I’ve always fancied Bridget Jones. She’s a total badass, and like any girl, I’d like to think I’d deal with all of her mortifying scenarios as gracefully as she does. (Instead I would probably hide under the covers for ten years, replaying everything in my head).
For Bridget, Mr. Darcy is the one (obviously) and always has been. We know that because the movies tell us so.
But on paper, he’s a complete dick.
Think about it: here is a smart, handsome, sensitive guy who has been in and out of her life over the past ten years but just couldn’t commit [to her]. Any girlfriend of hers would be telling her to get the fuck over him. He married someone else, for God’s sake! But it’s Colin Firth playing a chivalrous British lawyer, so it’s all good.
Look, full disclaimer, I’m a little more attune to this storyline as a girl who has had her own Mr. Darcy in and our of her own life for the past decade.
To every girl out there thinking there’s such a thing as a Mr. Darcy – a soulmate who just hasn’t worked out ‘yet’ – be smart. If he doesn’t scoop you up the moment he sees you wearing an equally ugly Christmas sweater, he’s not the one.
So tonight I watched “Dirty Dancing” for the very first time. (I can hear the gasps as I type this.) It wasn’t intentional; whatever was on Bravo ended, and this came on, and out of rebellion for not having seen it, I tried to see what else was on… but alas, decided to conform to what apparently is a classic movie.
And I won’t lie: I was very confused in the beginning because I thought it was supposed to be about how dancing was outlawed in a town.
Please indulge me as I share my many thoughts about it (full disclaimer, I did miss the first 15 minutes):
I now get why Patrick Swayze was idolized in that era. Definitely a hunkiness about him.
‘Baby’ is a STUPID nickname, and there’s nothing to be ashamed about being named the after the first female in the Cabinet (pretty badass your parents are that savvy and want to name you after a glass ceiling-breaker).
Is this movie where the idea of having a ‘summer fling’ originated in our culture? I mean, no one really thinks that Baby and Johnny stay together, right?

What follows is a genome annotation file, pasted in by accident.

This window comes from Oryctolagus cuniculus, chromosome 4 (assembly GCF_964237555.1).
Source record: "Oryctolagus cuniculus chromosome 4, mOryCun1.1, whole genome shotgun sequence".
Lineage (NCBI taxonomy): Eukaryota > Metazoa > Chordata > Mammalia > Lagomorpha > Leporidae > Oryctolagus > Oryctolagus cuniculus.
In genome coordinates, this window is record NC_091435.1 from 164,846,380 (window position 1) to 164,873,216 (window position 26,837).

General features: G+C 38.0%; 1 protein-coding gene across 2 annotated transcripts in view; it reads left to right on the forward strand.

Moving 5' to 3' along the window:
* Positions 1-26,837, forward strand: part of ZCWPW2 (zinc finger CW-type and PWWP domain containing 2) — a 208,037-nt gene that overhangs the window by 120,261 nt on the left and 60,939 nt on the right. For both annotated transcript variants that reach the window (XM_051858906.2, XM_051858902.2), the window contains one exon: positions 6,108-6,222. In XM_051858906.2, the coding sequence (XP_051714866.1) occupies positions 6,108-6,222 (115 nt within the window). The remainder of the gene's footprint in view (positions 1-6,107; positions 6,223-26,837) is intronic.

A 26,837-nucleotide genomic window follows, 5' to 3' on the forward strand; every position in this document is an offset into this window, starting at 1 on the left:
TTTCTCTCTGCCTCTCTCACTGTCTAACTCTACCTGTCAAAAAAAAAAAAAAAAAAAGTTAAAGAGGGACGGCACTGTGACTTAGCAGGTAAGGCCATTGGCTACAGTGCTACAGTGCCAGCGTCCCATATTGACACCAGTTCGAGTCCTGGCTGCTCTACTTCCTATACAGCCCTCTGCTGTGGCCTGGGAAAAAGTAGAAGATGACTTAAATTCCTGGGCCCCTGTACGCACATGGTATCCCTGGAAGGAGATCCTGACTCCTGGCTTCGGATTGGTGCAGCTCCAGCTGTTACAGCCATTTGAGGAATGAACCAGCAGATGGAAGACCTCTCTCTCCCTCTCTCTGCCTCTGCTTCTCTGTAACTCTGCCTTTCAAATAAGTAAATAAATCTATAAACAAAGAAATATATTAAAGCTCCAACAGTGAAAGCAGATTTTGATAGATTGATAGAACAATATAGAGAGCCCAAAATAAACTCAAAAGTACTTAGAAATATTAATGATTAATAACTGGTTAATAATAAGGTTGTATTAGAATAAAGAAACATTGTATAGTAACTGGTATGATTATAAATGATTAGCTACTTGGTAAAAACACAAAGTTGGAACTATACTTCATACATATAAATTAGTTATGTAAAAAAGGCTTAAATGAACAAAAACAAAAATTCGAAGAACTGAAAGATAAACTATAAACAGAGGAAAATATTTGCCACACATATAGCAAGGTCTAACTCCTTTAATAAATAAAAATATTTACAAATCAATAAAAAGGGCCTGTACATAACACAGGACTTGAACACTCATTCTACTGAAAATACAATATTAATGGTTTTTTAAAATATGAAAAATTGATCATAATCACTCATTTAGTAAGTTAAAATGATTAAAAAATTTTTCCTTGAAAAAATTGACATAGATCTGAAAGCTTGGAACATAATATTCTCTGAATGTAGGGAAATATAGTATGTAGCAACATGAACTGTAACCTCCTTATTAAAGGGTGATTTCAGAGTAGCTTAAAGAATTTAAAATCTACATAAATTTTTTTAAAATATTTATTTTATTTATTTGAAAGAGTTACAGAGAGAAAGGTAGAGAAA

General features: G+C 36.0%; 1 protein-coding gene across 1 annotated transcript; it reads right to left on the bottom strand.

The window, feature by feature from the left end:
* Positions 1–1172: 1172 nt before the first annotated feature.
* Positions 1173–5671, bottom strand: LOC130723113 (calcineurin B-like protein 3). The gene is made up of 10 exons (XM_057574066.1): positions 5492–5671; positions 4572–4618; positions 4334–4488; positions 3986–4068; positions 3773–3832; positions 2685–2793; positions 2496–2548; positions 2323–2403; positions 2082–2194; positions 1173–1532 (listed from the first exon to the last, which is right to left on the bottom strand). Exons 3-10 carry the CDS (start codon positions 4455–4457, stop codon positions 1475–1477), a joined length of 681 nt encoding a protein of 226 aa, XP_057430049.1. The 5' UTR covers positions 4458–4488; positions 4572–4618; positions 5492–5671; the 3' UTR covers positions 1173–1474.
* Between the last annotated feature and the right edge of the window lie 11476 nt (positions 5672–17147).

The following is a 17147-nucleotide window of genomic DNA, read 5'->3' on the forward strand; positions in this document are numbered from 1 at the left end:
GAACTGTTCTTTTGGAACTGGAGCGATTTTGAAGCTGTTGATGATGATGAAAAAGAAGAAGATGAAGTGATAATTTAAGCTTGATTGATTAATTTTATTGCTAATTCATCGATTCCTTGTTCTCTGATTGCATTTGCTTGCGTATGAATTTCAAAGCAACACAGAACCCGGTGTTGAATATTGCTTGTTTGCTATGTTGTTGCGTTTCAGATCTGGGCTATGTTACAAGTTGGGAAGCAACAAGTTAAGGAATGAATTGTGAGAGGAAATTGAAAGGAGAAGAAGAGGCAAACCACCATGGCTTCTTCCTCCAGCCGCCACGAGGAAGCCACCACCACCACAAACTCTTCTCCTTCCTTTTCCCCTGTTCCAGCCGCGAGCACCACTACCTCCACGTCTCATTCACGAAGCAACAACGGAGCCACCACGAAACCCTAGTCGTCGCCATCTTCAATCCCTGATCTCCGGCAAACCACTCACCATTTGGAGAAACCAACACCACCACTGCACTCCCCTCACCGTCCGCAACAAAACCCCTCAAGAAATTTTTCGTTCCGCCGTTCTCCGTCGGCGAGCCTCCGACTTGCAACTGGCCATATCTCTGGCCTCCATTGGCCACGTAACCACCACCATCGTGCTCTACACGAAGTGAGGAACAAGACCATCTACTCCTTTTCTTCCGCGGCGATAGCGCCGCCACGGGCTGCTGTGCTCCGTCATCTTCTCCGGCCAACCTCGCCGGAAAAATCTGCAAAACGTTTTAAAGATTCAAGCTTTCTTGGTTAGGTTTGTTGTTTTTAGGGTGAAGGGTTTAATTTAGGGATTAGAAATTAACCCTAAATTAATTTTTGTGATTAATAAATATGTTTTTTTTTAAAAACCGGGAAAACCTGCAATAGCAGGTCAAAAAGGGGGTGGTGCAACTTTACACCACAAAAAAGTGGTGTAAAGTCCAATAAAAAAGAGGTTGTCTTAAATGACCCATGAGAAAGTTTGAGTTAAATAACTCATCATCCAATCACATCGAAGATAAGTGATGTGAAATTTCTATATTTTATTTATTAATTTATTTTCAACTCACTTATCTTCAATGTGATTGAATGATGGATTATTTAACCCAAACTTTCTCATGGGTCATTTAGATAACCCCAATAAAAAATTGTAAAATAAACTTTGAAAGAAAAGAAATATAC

Do you think, in real life, Johnny and Baby would look each other up on Facebook after they’ve both gone on with their separate lives, separate families and try to reconnect?
I won’t lie; I was incredibly unsatisfied with this movie. It almost made me want to learn to dance like that. Key word: almost.
When you’re growing up, sometimes you think about how old you’ll be when you get married, when you have kids, when you really hit the sweet success of your career.
It wasn’t until the other day, when my best friend and I were having some wine and watching whatever was on TV, when we realized how Hollywood perpetuates that age. That so unrealistic age.
- Sweet Home Alabama – First and foremost, fantastic movie. Hands-down. But if you do the math, you realize that Melanie and Jake have been married for seven years, straight out of high school. That puts her at about 25ish. A 25ish year old who is the head of a major fashion label. In New York City. REALLY?
- Forgetting Sarah Marshall (this happened to come on FX right after the aforementioned movie) – In the movie, when Sarah finds out her TV show has just been cancelled, she starts lamenting about nearing the age of 30. She is a successful famous sitcom actress vacationing at a Hawaiian resort and worrying about the end of her career. REALLY?
DISCLAIMER: I am not a famous actress or fashion designer. I have not been married for seven years. In fact, I have never married at all.
Am I just sensitive to the age of those portrayed in Hollywood? Bitter at how these fictional characters become so widely successful at such young ages?
To try to prove my own point, I figured Kristen Bell was much older than the character she was playing in Forgetting Sarah Marshall and Googled it. But no, she was playing a 28 year-old as a 28 year-old. Ugh.
No really, that’s what the doctor said to me.
Well, actually, it’s what his assistant said to me, and then he exclaimed to her, “You stole my line!”
I had done all my research months ago and found the most acclaimed doctor in town. He even had a YouTube channel explaining everything and doing demonstrations. I suffer from chronic migraines, but not enough to cash in on the insurance-covered Botox.
He entered the room, half-confused by my nervous virgin face, slash, half-not caring since I wasn’t paying thousands for a face-lift, then introduced himself by his FIRST name. As if we’d just met on an app and were having casual drinks to get to know each other better.
It didn’t hurt at all, and to be honest, I didn’t hate it.
My best friend can’t even tell that I look different. And I LOVE it – no more migraines.
You know what I don’t love though? The cost. Yikes. Immediate guilt when I handed over that credit card. Guessing those Housewives don’t have the student debt I do to worry about.
Will I do it again? Ask me in 3-4 months when it’s time to revisit and the migraines come back.